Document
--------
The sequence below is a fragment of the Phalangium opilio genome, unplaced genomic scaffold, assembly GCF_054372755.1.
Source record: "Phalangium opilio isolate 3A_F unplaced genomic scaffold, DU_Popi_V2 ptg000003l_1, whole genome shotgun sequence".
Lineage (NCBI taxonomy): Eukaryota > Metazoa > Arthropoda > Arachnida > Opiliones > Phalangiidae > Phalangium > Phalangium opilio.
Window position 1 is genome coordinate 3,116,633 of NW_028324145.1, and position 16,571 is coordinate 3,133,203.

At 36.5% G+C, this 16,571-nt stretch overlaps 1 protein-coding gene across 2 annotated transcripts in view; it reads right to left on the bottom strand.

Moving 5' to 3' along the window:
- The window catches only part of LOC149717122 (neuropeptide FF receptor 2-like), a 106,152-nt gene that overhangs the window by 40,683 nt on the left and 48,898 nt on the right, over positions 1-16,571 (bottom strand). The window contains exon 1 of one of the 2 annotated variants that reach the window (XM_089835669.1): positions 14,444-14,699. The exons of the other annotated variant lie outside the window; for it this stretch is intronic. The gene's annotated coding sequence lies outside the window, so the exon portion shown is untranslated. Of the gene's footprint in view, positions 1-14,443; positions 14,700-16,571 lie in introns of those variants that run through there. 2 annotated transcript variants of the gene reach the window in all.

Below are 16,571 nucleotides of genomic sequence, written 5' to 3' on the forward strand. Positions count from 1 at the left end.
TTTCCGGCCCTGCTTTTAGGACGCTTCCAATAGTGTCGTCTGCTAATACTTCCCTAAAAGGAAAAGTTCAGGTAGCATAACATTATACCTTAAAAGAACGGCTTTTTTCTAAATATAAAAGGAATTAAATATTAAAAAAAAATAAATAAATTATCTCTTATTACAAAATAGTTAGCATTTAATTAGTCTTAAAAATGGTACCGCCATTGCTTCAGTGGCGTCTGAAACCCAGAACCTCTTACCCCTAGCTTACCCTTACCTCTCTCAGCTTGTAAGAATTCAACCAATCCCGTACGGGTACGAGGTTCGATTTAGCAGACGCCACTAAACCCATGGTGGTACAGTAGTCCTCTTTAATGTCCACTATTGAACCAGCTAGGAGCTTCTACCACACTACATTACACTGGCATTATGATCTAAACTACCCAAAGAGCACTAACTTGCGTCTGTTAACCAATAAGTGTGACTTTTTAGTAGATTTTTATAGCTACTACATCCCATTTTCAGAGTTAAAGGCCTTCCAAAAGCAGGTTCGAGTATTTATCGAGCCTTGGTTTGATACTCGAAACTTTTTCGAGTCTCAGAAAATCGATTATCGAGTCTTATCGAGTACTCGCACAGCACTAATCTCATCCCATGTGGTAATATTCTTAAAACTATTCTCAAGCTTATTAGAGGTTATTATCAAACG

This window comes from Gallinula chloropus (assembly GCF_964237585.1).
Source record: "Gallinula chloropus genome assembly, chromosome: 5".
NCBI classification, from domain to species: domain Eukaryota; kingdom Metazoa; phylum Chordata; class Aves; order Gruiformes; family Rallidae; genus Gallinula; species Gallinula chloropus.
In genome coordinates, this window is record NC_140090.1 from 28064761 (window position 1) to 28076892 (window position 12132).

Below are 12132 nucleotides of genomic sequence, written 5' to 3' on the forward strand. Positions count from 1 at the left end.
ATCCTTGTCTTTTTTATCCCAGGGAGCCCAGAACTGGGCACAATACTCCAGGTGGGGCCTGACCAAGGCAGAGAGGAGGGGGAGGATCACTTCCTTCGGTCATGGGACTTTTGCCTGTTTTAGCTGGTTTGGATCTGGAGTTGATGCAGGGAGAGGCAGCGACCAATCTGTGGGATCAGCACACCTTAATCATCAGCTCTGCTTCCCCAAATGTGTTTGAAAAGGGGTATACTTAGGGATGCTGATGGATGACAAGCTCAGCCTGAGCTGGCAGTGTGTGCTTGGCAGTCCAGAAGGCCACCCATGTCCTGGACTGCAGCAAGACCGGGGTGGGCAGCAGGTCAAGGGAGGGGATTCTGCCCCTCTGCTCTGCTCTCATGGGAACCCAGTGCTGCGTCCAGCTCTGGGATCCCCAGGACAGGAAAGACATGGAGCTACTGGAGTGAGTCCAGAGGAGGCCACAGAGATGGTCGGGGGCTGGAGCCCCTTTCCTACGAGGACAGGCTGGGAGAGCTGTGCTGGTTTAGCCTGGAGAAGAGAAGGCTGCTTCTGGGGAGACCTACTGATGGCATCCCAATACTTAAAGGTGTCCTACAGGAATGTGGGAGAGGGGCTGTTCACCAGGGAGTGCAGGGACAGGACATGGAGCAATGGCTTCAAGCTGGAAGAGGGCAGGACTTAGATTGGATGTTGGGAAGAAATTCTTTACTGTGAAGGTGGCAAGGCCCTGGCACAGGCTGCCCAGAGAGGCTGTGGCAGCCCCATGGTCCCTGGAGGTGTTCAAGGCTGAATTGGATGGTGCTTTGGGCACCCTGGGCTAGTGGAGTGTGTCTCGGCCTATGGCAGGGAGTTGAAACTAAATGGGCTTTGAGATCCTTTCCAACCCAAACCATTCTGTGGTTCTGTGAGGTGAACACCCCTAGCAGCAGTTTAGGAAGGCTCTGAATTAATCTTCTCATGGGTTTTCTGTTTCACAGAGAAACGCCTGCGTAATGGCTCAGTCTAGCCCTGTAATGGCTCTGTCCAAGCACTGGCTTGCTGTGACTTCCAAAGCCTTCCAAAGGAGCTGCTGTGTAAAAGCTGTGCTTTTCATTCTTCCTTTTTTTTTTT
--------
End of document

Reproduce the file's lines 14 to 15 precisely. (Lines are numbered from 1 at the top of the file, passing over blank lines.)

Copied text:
Below are 12132 nucleotides of genomic sequence, written 5' to 3' on the forward strand. Positions count from 1 at the left end.
ATCCTTGTCTTTTTTATCCCAGGGAGCCCAGAACTGGGCACAATACTCCAGGTGGGGCCTGACCAAGGCAGAGAGGAGGGGGAGGATCACTTCCTTCGGTCATGGGACTTTTGCCTGTTTTAGCTGGTTTGGATCTGGAGTTGATGCAGGGAGAGGCAGCGACCAATCTGTGGGATCAGCACACCTTAATCATCAGCTCTGCTTCCCCAAATGTGTTTGAAAAGGGGTATACTTAGGGATGCTGATGGATGACAAGCTCAGCCTGAGCTGGCAGTGTGTGCTTGGCAGTCCAGAAGGCCACCCATGTCCTGGACTGCAGCAAGACCGGGGTGGGCAGCAGGTCAAGGGAGGGGATTCTGCCCCTCTGCTCTGCTCTCATGGGAACCCAGTGCTGCGTCCAGCTCTGGGATCCCCAGGACAGGAAAGACATGGAGCTACTGGAGTGAGTCCAGAGGAGGCCACAGAGATGGTCGGGGGCTGGAGCCCCTTTCCTACGAGGACAGGCTGGGAGAGCTGTGCTGGTTTAGCCTGGAGAAGAGAAGGCTGCTTCTGGGGAGACCTACTGATGGCATCCCAATACTTAAAGGTGTCCTACAGGAATGTGGGAGAGGGGCTGTTCACCAGGGAGTGCAGGGACAGGACATGGAGCAATGGCTTCAAGCTGGAAGAGGGCAGGACTTAGATTGGATGTTGGGAAGAAATTCTTTACTGTGAAGGTGGCAAGGCCCTGGCACAGGCTGCCCAGAGAGGCTGTGGCAGCCCCATGGTCCCTGGAGGTGTTCAAGGCTGAATTGGATGGTGCTTTGGGCACCCTGGGCTAGTGGAGTGTGTCTCGGCCTATGGCAGGGAGTTGAAACTAAATGGGCTTTGAGATCCTTTCCAACCCAAACCATTCTGTGGTTCTGTGAGGTGAACACCCCTAGCAGCAGTTTAGGAAGGCTCTGAATTAATCTTCTCATGGGTTTTCTGTTTCACAGAGAAACGCCTGCGTAATGGCTCAGTCTAGCCCTGTAATGGCTCTGTCCAAGCACTGGCTTGCTGTGACTTCCAAAGCCTTCCAAAGGAGCTGCTGTGTAAAAGCTGTGCTTTTCATTCTTCCTTTTTTTTTTT